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(Updates with details of projects in ninth paragraph.)
Dec. 27 (Bloomberg) -- AES Gener SA expects to sign electricity contracts with Chilean mining companies in the first half of next year as the top copper-producing nation expands output of the metal, Chief Executive Officer Felipe Ceron said.
Gener, a unit of Arlington, Virginia-based AES Corp., is in talks to supply electricity to new mining operations in northern Chile, where it plans to increase generation capacity, Ceron said yesterday in an interview from his Santiago offices. Current capacity in the region is already contracted, he said.
Mining companies including BHP Billiton Ltd. and Anglo American Plc will invest a total of $80 billion in Chile through 2018 as producers struggle to meet growing global demand, Chile’s mining association said Dec. 22. President Sebastian Pinera has said Chile needs more coal-fired and hydroelectric plants to meet demand that will double in the next decade and reduce power costs that are the highest in the region.
“There’s a lot of demand in the north of Chile from the expansion of copper projects, and we’re in a privileged position to supply the energy,” Ceron said. “We’re having conversations with mining companies, and we expect announcements in the first half of next year.”
Neither the company nor its clients have been affected by power cuts in northern Chile, he said. Outages last week, which triggered a government study into possible rationing measures, were caused by a stoppage at a plant operated by larger rival Empresa Nacional de Electricidad SA and lack of transmission capacity, Ceron said.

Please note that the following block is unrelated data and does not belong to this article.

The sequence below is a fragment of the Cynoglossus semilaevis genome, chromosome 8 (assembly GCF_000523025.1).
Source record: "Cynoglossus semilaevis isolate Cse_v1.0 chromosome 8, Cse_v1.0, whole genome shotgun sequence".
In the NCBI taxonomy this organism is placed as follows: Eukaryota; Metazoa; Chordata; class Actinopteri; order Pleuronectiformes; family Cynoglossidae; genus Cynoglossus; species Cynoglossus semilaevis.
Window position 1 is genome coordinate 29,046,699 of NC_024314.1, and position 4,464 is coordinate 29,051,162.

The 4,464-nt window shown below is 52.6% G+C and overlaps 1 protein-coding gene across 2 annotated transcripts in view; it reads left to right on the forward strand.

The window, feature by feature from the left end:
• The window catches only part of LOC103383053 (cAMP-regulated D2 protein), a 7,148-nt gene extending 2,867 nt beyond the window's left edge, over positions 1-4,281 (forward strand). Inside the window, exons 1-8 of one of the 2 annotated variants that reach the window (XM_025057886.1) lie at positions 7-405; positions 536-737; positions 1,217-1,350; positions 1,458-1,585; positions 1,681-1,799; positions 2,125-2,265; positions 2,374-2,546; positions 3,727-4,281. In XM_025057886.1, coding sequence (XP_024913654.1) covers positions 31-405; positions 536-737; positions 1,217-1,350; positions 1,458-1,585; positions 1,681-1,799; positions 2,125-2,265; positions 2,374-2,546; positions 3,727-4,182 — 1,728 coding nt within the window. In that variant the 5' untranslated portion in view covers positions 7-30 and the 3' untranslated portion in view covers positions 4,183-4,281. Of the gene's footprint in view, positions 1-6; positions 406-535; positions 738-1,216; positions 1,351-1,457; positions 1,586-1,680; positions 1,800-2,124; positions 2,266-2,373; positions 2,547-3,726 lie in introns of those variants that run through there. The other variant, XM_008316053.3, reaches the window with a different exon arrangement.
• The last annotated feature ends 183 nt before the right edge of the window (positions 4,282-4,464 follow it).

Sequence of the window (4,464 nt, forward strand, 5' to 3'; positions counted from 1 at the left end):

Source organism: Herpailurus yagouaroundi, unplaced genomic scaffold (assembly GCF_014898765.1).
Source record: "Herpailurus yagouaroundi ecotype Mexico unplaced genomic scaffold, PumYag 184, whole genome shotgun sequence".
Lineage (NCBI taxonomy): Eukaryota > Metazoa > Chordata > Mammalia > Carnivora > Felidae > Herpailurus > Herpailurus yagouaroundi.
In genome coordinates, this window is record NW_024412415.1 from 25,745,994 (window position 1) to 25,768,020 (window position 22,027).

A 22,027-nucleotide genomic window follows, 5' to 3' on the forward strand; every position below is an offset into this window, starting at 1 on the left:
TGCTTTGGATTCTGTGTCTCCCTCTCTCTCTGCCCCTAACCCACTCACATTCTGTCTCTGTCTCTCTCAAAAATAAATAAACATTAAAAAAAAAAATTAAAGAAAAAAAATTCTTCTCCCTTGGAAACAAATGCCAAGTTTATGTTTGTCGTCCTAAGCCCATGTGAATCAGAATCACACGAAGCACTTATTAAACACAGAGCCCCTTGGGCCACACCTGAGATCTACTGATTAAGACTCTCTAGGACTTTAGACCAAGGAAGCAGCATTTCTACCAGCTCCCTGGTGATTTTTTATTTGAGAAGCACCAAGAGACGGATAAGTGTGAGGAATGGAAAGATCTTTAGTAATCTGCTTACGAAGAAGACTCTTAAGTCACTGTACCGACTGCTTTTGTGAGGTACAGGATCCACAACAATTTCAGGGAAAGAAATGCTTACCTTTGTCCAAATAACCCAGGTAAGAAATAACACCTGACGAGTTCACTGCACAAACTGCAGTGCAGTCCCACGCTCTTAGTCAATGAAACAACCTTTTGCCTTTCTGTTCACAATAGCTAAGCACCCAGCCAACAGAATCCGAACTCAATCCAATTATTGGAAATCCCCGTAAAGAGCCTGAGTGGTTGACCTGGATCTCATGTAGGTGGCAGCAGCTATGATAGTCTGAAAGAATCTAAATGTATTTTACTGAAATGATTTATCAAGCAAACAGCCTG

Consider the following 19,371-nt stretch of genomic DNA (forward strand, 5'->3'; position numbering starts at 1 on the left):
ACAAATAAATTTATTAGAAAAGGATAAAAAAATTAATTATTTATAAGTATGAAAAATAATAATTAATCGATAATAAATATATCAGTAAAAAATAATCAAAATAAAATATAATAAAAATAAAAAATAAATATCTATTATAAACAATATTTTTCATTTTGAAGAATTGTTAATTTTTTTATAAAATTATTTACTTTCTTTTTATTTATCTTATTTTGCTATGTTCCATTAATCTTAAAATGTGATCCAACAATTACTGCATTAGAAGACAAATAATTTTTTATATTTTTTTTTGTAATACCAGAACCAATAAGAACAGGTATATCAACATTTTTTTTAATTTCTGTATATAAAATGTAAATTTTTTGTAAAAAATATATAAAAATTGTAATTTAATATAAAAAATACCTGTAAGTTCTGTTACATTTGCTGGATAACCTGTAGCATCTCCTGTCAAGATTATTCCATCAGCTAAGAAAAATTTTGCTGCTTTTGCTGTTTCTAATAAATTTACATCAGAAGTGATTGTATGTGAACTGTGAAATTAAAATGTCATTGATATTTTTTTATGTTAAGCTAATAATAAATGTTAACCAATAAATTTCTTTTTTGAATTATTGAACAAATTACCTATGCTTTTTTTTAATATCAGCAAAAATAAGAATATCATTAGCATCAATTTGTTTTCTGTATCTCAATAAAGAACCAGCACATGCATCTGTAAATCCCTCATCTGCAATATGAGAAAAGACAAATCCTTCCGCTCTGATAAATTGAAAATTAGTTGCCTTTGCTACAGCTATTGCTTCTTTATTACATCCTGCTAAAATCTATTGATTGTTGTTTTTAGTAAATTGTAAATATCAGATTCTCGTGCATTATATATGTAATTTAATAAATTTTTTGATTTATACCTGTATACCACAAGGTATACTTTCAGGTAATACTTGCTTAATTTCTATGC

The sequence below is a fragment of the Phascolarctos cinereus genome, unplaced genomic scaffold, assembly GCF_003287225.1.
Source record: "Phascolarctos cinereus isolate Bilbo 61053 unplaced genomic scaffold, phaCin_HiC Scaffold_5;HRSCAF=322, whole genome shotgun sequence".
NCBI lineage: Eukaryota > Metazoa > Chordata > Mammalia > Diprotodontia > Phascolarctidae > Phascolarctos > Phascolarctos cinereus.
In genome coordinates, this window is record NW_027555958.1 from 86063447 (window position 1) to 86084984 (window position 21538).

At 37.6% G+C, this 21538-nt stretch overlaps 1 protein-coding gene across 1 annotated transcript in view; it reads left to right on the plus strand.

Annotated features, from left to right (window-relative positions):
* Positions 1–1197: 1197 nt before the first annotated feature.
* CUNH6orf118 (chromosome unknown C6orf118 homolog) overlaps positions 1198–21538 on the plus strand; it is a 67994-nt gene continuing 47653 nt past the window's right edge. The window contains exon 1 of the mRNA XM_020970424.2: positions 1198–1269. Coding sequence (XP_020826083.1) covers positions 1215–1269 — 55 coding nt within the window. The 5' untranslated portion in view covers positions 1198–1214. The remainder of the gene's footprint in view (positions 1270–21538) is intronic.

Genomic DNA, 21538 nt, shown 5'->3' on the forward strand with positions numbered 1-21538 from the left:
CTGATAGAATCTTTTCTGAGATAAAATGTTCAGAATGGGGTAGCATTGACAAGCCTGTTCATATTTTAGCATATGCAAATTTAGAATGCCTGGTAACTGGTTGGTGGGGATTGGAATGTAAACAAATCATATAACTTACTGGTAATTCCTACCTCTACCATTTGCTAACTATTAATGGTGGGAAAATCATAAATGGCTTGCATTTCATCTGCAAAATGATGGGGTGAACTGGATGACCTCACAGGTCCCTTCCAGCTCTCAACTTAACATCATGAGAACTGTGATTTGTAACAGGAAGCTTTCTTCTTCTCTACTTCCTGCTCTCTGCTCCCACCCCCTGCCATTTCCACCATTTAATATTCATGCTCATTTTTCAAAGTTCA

Chile’s electricity system has “an enormous fragility,” newspaper Diario Financiero quoted Energy Minister Rodrigo Alvarez as saying yesterday. Rising energy costs is costing the country competitiveness, Diego Hernandez, chief executive of state copper producer Codelco, said Dec. 6.
Gener signed supply contracts in August with Codelco.
The company is working to secure financing for its 500- megawatt Cochrane project in northern Chile, where a three-year construction program is slated to begin next year, Ceron said.
Gener also plans to begin construction next year of the 530-megawatt Alto Maipo hydroelectric plant in central Chile and an expansion of the fifth generation unit at its Guacolda plant, which will expand capacity by 150 megawatts.
The company may invest a total of $2.5 billion in the new plants over five years, which will be funded initially through project financing, then with the company’s own cash and a combination of new shares and bonds, Ceron said.
Gener’s Campiche thermoelectric project in central Chile remains on schedule to start operating in the first quarter of 2013, Ceron said.
In Colombia, the company is considering more hydroelectric and coal-fired projects, he said.
Ceron attributed the company’s 97 percent third-quarter profit slump to one-time events including a bond prepayment. Net income fell to $1.78 million from $69.6 million a year earlier.
He declined to give fourth-quarter earnings guidance, saying only that revenue should continue to rise as new plants start operating.
--Editors: James Attwood, Richard Richtmyer
To contact the reporter on this story: Eduardo Thomson in Santiago at firstname.lastname@example.org
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